“Writing The Nickel Boys I was thinking of what I could learn from novellas, short novels. Julie Otsuka, the Japanese-American writer, was very useful for me, being concise. Denis Johnson, who I didn’t read till my 30s, was very useful. I hadn’t read Ethan Frome, which my sisters despised. I read more widely now.”
If press reports of past crimes were the prompt for his story, the ongoing problem of police brutality, specifically the killings of Michael Brown and Eric Garner, were the contemporary context that fired his resolve.
“The lesson of Eric Garner and Michael Brown is you can get away with killing young black men. White policemen who kill unarmed black men are rarely held accountable. The lesson of the Dozier school is that you can abuse poor kids of colour and no one will hold you accountable. When I read the story of Dozier I was thinking about all the stories you never hear about. We only heard about George Floyd because we were able to record it on cellphone cameras, but how many other things were happening that same day? If there is one Dozier, there is many. That’s why it stayed with me and eventually became the seed of this novel.”
Whereas with The Underground Railroad Whitehead was constantly having to figure out his plot’s progression, his vision for The Nickel Boys was clear: to pair Elwood, part of a new generation hopeful of effecting social change, with his opposite number, the tough, cynical Turner – two sides of the same coin. Here, his worries were about execution. “Is this philosophical battle between the two boys getting on the page or is it just in my head?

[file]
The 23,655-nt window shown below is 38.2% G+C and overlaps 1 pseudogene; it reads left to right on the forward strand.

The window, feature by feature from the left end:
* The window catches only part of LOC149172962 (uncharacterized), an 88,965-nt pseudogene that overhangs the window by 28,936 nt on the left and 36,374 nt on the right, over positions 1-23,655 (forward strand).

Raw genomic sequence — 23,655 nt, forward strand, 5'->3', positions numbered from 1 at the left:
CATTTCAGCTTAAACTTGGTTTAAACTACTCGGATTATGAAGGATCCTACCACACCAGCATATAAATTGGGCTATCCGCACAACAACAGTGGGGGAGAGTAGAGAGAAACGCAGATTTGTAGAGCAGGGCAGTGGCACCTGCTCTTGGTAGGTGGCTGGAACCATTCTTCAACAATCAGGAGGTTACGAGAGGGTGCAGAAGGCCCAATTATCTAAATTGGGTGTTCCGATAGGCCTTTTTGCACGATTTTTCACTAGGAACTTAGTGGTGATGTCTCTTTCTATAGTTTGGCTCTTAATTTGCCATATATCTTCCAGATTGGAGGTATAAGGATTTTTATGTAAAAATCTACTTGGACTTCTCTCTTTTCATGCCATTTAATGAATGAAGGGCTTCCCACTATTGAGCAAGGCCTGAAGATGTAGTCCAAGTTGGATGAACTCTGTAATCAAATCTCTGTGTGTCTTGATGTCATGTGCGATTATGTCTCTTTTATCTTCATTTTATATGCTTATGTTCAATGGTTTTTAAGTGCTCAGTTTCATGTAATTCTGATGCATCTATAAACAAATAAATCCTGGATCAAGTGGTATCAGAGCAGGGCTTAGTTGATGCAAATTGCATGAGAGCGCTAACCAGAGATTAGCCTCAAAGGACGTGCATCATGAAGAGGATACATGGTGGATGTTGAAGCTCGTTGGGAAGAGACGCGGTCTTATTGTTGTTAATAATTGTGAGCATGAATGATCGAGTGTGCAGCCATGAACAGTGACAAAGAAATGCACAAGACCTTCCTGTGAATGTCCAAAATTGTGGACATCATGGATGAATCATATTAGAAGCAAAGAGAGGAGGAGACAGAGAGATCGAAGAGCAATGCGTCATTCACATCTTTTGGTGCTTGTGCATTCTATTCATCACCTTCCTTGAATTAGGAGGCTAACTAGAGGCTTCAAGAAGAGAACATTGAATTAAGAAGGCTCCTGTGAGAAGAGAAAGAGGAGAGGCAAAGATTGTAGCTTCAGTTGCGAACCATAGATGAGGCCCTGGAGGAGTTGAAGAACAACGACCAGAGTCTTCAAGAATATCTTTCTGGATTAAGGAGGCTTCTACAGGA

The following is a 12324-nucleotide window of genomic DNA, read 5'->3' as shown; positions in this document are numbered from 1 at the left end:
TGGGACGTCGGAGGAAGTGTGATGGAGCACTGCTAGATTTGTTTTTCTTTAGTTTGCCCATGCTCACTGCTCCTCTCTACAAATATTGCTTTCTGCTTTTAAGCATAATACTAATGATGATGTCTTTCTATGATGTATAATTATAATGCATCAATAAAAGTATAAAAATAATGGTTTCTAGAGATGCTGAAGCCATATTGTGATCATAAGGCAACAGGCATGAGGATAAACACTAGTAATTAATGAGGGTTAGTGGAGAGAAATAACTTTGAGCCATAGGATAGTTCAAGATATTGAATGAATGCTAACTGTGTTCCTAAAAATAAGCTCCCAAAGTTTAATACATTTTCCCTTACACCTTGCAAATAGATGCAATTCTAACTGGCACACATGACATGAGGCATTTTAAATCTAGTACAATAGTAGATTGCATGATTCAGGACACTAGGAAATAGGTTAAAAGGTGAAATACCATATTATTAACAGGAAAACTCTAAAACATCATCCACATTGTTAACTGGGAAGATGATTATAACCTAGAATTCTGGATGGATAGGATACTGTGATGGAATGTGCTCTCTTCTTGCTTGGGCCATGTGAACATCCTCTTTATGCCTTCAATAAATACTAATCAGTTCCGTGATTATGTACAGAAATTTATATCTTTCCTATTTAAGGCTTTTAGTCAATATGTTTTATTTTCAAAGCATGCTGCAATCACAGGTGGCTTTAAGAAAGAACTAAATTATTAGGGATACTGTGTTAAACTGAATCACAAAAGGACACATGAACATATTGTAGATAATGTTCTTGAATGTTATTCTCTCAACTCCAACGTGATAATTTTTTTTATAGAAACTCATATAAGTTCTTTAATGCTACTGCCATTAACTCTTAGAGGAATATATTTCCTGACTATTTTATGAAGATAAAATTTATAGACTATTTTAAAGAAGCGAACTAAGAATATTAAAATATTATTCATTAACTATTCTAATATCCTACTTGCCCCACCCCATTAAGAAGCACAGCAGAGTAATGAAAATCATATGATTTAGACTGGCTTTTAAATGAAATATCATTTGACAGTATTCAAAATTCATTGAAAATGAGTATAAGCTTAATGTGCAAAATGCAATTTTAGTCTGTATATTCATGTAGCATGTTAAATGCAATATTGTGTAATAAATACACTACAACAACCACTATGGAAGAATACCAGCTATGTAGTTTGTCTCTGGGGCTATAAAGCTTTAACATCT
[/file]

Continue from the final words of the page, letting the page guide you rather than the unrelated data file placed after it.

“Going back to will Biden’s election change things. Somewhat. We are pretty bigoted people and we treat each other with sadism and malice. That terrible part of human nature is not going to go away because we change president. Should I be hopeful that the world will improve for my children? Should I be despairing? I wouldn’t say the hopeful and realistic sides of me are in constant conflict because the pessimistic side is winning. That dilemma, when Trump got elected, made me work on The Nickel Boys as opposed to another book I was thinking of.
“Am I foolish to think we can change things? If you don’t think things can improve, nothing ever happens. Elwood and Turner became a way for me to work through some of that.”
Travelling with The Nickel Boys, I would hear about the Magdalene laundries, the homes for unwed mothers in Ireland, and people would say ‘It reminds me of that’
The prologue of The Nickel Boys, featuring the unearthing of boys’ bones in the grounds of an institution, will make many Irish readers recall the discovery of children’s bodies in a septic tank in a nun-run home in Tuam. Whitehead is aware of the parallels.